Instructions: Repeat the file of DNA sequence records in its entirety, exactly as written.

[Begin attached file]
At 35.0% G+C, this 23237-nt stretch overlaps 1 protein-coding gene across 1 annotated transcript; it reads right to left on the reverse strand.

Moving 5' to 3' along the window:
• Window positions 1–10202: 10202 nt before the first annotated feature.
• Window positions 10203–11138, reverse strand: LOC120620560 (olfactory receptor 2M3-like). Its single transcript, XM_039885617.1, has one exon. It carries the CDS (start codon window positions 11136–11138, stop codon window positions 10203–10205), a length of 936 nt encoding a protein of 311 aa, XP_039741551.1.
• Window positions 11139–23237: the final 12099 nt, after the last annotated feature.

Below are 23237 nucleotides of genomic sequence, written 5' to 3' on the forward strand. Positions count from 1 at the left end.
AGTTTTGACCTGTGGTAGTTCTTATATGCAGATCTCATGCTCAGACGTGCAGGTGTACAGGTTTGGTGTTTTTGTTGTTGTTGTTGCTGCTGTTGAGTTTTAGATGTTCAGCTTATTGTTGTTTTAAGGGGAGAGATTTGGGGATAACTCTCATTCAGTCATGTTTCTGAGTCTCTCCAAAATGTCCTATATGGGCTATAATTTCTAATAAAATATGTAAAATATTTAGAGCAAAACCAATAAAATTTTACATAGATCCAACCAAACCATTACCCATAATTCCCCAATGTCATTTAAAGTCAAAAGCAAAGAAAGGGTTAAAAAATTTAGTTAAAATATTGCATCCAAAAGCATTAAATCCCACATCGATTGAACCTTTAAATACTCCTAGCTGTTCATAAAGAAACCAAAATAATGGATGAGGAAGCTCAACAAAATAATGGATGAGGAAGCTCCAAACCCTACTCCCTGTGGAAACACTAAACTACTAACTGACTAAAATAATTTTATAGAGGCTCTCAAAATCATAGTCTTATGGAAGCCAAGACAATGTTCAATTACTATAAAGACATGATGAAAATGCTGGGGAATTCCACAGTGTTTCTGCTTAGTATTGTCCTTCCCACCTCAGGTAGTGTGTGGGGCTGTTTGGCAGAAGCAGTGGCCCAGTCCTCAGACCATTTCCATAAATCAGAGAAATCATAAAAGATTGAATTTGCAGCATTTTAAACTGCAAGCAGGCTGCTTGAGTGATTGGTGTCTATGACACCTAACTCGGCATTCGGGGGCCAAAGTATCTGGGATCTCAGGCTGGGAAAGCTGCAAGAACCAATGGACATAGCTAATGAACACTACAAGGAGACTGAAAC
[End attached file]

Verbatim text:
At 35.0% G+C, this 23237-nt stretch overlaps 1 protein-coding gene across 1 annotated transcript; it reads right to left on the reverse strand.

Moving 5' to 3' along the window:
• Window positions 1–10202: 10202 nt before the first annotated feature.
• Window positions 10203–11138, reverse strand: LOC120620560 (olfactory receptor 2M3-like). Its single transcript, XM_039885617.1, has one exon. It carries the CDS (start codon window positions 11136–11138, stop codon window positions 10203–10205), a length of 936 nt encoding a protein of 311 aa, XP_039741551.1.
• Window positions 11139–23237: the final 12099 nt, after the last annotated feature.

Below are 23237 nucleotides of genomic sequence, written 5' to 3' on the forward strand. Positions count from 1 at the left end.
AGTTTTGACCTGTGGTAGTTCTTATATGCAGATCTCATGCTCAGACGTGCAGGTGTACAGGTTTGGTGTTTTTGTTGTTGTTGTTGCTGCTGTTGAGTTTTAGATGTTCAGCTTATTGTTGTTTTAAGGGGAGAGATTTGGGGATAACTCTCATTCAGTCATGTTTCTGAGTCTCTCCAAAATGTCCTATATGGGCTATAATTTCTAATAAAATATGTAAAATATTTAGAGCAAAACCAATAAAATTTTACATAGATCCAACCAAACCATTACCCATAATTCCCCAATGTCATTTAAAGTCAAAAGCAAAGAAAGGGTTAAAAAATTTAGTTAAAATATTGCATCCAAAAGCATTAAATCCCACATCGATTGAACCTTTAAATACTCCTAGCTGTTCATAAAGAAACCAAAATAATGGATGAGGAAGCTCAACAAAATAATGGATGAGGAAGCTCCAAACCCTACTCCCTGTGGAAACACTAAACTACTAACTGACTAAAATAATTTTATAGAGGCTCTCAAAATCATAGTCTTATGGAAGCCAAGACAATGTTCAATTACTATAAAGACATGATGAAAATGCTGGGGAATTCCACAGTGTTTCTGCTTAGTATTGTCCTTCCCACCTCAGGTAGTGTGTGGGGCTGTTTGGCAGAAGCAGTGGCCCAGTCCTCAGACCATTTCCATAAATCAGAGAAATCATAAAAGATTGAATTTGCAGCATTTTAAACTGCAAGCAGGCTGCTTGAGTGATTGGTGTCTATGACACCTAACTCGGCATTCGGGGGCCAAAGTATCTGGGATCTCAGGCTGGGAAAGCTGCAAGAACCAATGGACATAGCTAATGAACACTACAAGGAGACTGAAAC